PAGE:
Skip navigation
Starbucks founder’s leaked memo reflects fears about brand dilution

Starbucks founder’s leaked memo reflects fears about brand dilution

SEATTLE Starbucks Corp. chairman and co-founder Howard Schultz’s controversial internal memo, questioning whether the chain has watered down its brand for the sake of growth, reflects the concerns of many foodservice companies intent on expansion. —

Though few rivals may achieve the kind of popularity that has made the coffeehouse giant a $6 billion-a-year enterprise, rivals nonetheless wonder how to grow a concept without altering its identity and original characteristics or giving up ground to imitators. —

In a Feb. 14 memo to Starbucks senior executives that was leaked to a blog, Schultz wondered if some of the decisions of the past 10 years that helped the chain advance from fewer than 1,000 to more than 13,000 locations worldwide had led to a “commoditization of our brand.” —

He lamented more “sterile, cookie-cutter” store environments, their loss of coffee aroma since the adoption of flavor-lock bags, and the diminished service theatrics that came with a switch to robotic espresso machines. —

Schultz also acknowledged that the chain is facing stiffer competition from doughnut shops and numerous other fast-food chains that have upgraded their coffee offerings. —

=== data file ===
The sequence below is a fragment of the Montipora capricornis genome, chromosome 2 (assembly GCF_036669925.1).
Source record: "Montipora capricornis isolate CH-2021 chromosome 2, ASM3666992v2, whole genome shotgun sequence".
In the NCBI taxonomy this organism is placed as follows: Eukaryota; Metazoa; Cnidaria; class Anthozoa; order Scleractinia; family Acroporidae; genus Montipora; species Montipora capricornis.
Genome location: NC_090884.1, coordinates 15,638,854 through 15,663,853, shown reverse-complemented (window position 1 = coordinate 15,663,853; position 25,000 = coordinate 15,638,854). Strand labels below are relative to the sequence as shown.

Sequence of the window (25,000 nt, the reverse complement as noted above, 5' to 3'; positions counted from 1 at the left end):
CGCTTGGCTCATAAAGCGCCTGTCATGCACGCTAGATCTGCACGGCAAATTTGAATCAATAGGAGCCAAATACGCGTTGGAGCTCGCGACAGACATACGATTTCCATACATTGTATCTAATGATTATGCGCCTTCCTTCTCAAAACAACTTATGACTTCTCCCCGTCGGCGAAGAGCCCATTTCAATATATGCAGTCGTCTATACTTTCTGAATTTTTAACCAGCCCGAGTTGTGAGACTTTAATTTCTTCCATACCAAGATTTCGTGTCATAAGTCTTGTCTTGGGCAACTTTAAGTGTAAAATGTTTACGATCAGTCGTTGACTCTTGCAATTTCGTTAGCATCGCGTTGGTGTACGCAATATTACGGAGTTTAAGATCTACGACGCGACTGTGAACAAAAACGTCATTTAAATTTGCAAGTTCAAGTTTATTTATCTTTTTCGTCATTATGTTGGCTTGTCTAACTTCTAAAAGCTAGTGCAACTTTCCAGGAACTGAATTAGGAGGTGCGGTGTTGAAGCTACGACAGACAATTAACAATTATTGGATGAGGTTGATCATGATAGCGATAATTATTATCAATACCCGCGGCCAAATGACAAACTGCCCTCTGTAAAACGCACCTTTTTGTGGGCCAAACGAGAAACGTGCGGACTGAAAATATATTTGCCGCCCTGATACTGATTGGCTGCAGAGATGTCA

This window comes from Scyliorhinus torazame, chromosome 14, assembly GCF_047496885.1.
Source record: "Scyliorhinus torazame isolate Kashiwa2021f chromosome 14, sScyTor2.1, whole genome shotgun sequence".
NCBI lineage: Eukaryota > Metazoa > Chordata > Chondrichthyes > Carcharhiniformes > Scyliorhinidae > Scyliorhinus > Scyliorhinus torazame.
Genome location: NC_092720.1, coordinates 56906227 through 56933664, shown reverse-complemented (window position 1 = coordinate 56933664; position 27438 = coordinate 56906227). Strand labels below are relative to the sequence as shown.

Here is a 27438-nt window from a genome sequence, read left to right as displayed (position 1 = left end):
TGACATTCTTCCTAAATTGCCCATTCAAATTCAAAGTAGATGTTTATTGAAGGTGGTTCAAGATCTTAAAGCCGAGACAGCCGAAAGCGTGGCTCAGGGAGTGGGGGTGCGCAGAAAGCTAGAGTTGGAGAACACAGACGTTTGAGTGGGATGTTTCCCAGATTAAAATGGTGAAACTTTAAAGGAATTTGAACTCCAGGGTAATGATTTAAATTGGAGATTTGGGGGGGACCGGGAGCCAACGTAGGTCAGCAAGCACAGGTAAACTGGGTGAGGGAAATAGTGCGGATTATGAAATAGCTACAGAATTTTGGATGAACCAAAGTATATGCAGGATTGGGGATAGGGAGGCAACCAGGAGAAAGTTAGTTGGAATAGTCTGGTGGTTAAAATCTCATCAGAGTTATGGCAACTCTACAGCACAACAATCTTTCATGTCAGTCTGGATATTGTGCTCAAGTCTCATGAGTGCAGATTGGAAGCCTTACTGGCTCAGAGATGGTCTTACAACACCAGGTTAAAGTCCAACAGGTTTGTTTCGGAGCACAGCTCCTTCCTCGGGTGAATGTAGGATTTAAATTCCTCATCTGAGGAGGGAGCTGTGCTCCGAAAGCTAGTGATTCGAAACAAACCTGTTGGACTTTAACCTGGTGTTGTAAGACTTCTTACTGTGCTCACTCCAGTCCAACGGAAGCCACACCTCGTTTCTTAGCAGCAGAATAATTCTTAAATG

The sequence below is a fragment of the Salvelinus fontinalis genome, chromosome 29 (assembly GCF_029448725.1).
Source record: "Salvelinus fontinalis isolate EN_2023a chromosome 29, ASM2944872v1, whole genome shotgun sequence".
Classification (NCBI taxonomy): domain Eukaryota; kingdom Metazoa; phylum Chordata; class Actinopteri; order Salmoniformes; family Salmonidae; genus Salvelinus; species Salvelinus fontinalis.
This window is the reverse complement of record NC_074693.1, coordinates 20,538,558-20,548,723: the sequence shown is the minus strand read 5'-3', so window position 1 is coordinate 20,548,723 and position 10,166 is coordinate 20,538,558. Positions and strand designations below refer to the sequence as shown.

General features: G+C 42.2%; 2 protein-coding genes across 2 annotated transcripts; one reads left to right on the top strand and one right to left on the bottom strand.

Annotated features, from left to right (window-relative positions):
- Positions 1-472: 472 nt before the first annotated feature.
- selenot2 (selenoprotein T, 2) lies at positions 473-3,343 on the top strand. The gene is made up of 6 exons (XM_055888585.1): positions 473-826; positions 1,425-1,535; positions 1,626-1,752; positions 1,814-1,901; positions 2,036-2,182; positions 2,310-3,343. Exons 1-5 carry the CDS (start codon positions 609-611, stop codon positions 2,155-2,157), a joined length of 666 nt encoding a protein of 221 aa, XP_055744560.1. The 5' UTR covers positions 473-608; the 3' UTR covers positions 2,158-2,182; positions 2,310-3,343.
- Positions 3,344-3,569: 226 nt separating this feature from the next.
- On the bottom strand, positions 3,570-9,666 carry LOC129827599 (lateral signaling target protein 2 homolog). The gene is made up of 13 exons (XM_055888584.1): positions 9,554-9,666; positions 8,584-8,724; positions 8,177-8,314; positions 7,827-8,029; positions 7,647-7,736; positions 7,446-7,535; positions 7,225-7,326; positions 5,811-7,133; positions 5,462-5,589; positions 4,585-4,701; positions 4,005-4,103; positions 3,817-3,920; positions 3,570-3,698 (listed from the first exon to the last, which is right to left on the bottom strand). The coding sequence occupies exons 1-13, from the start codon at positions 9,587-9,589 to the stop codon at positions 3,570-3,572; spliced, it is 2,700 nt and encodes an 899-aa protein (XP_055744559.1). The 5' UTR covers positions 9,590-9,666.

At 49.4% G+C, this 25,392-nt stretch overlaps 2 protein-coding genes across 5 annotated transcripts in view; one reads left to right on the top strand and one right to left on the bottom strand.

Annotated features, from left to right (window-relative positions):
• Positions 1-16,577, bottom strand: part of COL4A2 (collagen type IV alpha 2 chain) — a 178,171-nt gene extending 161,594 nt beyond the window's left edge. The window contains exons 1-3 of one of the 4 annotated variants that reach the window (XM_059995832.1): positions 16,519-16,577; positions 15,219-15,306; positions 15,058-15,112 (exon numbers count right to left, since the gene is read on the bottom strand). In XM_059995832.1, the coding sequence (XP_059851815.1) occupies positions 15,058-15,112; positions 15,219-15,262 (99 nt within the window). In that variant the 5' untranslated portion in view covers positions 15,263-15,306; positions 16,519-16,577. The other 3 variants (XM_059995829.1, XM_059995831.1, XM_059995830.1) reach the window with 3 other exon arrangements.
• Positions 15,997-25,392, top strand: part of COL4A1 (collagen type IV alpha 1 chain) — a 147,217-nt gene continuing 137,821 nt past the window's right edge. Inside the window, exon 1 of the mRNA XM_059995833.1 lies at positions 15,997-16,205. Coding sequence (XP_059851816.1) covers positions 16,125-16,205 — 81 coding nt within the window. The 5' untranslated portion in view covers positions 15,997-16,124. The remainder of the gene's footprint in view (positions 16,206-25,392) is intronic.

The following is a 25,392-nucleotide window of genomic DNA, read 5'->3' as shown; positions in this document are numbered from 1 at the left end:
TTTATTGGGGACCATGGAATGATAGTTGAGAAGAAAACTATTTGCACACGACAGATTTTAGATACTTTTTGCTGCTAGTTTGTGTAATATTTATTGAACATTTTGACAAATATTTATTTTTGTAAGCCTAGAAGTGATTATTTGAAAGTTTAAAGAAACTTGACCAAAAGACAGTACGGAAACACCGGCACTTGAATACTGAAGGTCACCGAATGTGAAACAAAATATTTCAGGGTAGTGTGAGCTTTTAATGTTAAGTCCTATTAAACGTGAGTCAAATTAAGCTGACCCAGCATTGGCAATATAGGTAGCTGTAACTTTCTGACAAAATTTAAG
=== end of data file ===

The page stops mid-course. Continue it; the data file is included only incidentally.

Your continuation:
Just last month, for example, Consumer Reports magazine reported its test finding that McDonald’s new coffee was tastier and cheaper than Starbucks’ standard brew. Perhaps equally worrisome to Starbucks are reports this month that McDonald’s outlets have begun installing big, black machines to produce espresso-based caffe lattes and flavored cappuccinos. —

Also, a forthcoming trend report by an industry consulting firm is to conclude that coffee consumers have toppled Starbucks from its No. 1 spot in favor of Dunkin’ Donuts. “Companies like Dunkin’ Donuts are ratcheting up their branding efforts, and that’s resonating pretty well with folks,” said Robert Passikoff, founder and president of New York-based brand loyalty consulting firm Brand Keys. —

In Brand Keys’ soon-to-be-published 2007 Consumer Loyalty Engagement Survey of more than 20,000 consumers, Starbucks won’t retain the No. 1 spot it had held for five years. That distinction instead will go to Dunkin’ Donuts, the Canton, Mass.-based chain that has more than 7,200 stores. The doughnut chain also recently signed a deal with Procter & Gamble to distribute its coffee to supermarkets. —

Schultz acknowledged the growing threat of competition. —

“While the current state of affairs for the most part is self-induced, that has led to competitors of all kinds, small and large coffee companies, fast-food operators, and mom and pops, to position themselves in a way that creates awareness, trial and loyalty of people who previously have been Starbucks customers. This must be eradicated.” —

The memo was leaked to the website, and Starbucks later issued a confirmation. That statement also contained the company’s pledge to maintain “the authenticity of the Starbucks experience.” —

Some analysts and industry veterans lauded Schultz for raising the issue of preserving Starbucks’ culture before any image erosion becomes irreversible. —

“It’s not that they are losing ground,” said Al Ries, chairman of Atlanta-based Ries & Ries, a marketing strategy firm. “Their per-unit sales probably will continue to increase. That’s why [the memo] was courageous—usually you do not see these kinds of memos until a company is in trouble.” —